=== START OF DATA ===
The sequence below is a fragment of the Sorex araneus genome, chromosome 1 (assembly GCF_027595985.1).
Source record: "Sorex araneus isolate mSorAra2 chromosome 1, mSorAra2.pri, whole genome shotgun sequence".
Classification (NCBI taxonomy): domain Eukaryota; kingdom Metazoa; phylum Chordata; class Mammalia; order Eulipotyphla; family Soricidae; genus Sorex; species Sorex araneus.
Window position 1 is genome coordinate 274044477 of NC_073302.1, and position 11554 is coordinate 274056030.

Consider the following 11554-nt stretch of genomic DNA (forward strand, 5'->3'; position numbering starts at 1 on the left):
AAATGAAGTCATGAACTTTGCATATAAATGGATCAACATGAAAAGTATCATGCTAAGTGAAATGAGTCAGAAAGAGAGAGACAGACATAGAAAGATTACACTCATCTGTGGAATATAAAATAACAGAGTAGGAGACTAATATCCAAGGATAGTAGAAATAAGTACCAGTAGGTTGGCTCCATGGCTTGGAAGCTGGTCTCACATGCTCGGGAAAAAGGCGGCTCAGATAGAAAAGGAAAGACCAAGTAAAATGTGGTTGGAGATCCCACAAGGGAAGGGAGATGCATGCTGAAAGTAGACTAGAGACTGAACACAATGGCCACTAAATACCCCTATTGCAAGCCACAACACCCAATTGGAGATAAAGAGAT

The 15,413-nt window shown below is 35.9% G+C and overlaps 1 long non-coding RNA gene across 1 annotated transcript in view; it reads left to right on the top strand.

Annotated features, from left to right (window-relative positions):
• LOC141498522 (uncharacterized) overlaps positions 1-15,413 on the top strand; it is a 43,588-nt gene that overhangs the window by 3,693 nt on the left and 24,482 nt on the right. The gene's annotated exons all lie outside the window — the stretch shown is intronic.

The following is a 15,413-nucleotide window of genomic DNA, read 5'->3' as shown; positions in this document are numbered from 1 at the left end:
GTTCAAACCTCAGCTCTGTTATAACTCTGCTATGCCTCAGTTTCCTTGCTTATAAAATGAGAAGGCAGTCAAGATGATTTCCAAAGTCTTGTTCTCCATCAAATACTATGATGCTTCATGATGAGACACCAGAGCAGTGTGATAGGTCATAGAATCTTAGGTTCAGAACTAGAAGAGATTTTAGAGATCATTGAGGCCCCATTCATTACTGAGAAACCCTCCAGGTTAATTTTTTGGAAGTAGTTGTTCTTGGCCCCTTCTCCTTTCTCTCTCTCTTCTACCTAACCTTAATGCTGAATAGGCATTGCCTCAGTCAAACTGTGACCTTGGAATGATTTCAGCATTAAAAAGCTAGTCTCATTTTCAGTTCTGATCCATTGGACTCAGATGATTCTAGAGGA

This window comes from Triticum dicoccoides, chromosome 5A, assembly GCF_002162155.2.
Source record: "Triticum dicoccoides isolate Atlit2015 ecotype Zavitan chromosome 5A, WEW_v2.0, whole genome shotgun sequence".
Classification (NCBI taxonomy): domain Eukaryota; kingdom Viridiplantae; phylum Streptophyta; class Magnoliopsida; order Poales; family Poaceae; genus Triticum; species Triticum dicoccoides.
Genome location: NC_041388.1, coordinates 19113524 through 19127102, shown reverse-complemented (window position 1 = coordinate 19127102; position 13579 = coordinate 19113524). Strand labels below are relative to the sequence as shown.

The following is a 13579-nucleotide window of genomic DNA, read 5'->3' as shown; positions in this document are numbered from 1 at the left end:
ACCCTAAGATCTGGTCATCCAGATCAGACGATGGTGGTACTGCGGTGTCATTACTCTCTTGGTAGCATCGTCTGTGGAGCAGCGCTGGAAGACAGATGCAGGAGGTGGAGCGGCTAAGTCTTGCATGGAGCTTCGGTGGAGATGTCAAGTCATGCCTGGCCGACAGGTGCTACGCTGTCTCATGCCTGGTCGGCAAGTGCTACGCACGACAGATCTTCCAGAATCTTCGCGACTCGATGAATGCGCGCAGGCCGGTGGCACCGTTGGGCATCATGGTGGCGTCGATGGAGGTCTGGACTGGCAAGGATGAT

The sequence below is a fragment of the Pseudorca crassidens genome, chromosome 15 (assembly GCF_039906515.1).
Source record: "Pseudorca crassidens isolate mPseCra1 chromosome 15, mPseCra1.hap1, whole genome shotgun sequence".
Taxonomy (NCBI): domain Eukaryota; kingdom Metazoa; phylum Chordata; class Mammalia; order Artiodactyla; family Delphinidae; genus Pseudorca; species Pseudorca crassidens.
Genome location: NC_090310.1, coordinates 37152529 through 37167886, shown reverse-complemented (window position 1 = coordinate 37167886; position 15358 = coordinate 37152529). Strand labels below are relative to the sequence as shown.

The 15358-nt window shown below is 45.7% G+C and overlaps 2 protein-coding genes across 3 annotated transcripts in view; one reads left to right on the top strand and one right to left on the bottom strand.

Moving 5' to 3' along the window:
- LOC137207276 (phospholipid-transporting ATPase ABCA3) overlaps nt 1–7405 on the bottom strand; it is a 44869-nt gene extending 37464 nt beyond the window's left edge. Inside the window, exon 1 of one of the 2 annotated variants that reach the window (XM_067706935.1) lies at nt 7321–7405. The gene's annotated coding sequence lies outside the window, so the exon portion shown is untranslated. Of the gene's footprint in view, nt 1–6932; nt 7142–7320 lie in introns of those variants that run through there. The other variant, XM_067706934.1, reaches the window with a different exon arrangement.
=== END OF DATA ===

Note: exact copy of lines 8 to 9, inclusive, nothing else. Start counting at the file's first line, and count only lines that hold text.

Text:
Annotated features, from left to right (window-relative positions):
• LOC141498522 (uncharacterized) overlaps positions 1-15,413 on the top strand; it is a 43,588-nt gene that overhangs the window by 3,693 nt on the left and 24,482 nt on the right. The gene's annotated exons all lie outside the window — the stretch shown is intronic.